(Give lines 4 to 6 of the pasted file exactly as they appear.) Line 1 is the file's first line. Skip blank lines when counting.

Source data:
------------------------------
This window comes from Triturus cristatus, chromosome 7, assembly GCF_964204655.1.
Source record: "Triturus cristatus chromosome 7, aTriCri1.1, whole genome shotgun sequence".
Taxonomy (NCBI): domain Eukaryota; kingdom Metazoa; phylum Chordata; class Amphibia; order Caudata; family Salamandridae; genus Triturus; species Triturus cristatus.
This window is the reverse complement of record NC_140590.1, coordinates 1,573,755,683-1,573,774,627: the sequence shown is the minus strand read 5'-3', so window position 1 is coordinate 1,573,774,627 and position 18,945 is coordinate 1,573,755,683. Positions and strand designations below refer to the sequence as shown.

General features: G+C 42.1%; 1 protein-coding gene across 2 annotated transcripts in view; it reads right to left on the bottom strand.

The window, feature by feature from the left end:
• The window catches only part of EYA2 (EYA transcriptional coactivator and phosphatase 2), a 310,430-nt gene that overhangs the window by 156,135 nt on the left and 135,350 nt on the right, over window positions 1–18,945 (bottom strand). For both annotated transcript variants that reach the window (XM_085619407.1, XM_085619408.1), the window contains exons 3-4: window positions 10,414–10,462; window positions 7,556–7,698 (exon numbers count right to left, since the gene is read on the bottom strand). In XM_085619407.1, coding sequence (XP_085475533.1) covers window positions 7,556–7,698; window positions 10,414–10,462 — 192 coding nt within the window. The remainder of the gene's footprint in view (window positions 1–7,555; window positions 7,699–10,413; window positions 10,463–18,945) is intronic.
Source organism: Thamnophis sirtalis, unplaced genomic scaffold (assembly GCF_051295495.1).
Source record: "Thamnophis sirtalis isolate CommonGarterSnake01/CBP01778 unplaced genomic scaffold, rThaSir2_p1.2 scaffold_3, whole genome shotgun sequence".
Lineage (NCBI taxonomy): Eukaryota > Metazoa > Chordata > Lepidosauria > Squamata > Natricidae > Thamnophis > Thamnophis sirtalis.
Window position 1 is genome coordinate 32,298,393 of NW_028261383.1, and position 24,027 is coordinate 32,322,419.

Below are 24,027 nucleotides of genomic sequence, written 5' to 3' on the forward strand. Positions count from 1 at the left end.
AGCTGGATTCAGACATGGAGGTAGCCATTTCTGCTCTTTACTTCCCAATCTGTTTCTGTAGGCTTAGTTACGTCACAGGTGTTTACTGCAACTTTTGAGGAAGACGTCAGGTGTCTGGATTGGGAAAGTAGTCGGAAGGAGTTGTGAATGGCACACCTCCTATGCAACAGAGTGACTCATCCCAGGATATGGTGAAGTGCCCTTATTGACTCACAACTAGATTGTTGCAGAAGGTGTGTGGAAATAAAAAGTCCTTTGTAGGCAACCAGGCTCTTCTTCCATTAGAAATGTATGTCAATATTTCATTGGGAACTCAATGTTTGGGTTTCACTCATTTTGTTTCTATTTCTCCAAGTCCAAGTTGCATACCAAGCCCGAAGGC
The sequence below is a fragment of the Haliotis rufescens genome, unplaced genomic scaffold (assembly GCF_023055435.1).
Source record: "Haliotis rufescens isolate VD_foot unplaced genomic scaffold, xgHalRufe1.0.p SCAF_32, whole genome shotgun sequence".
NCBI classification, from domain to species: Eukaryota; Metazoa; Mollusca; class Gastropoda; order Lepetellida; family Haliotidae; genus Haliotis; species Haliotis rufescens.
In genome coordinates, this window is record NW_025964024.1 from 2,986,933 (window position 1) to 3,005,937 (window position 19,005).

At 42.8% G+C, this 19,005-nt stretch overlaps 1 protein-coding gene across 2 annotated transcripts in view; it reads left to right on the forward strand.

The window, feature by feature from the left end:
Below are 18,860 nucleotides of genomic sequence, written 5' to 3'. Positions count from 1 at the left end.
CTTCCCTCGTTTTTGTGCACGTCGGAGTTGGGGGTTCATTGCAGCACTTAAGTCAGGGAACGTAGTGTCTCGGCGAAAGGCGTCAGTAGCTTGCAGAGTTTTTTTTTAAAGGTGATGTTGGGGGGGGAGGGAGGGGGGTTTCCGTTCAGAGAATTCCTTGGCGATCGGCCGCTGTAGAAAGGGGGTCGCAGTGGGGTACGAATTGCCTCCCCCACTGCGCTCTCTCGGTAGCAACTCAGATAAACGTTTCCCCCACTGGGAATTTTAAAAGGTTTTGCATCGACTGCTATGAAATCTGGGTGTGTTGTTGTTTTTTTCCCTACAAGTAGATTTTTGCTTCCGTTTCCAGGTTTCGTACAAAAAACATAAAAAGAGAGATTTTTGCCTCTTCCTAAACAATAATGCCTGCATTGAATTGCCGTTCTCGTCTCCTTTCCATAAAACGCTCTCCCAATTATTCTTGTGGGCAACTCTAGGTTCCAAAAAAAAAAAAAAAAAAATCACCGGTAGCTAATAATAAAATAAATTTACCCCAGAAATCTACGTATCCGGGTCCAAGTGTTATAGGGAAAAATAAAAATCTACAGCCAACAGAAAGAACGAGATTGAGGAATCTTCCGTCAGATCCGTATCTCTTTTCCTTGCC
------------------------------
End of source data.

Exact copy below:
This window is the reverse complement of record NC_140590.1, coordinates 1,573,755,683-1,573,774,627: the sequence shown is the minus strand read 5'-3', so window position 1 is coordinate 1,573,774,627 and position 18,945 is coordinate 1,573,755,683. Positions and strand designations below refer to the sequence as shown.

General features: G+C 42.1%; 1 protein-coding gene across 2 annotated transcripts in view; it reads right to left on the bottom strand.

The window, feature by feature from the left end: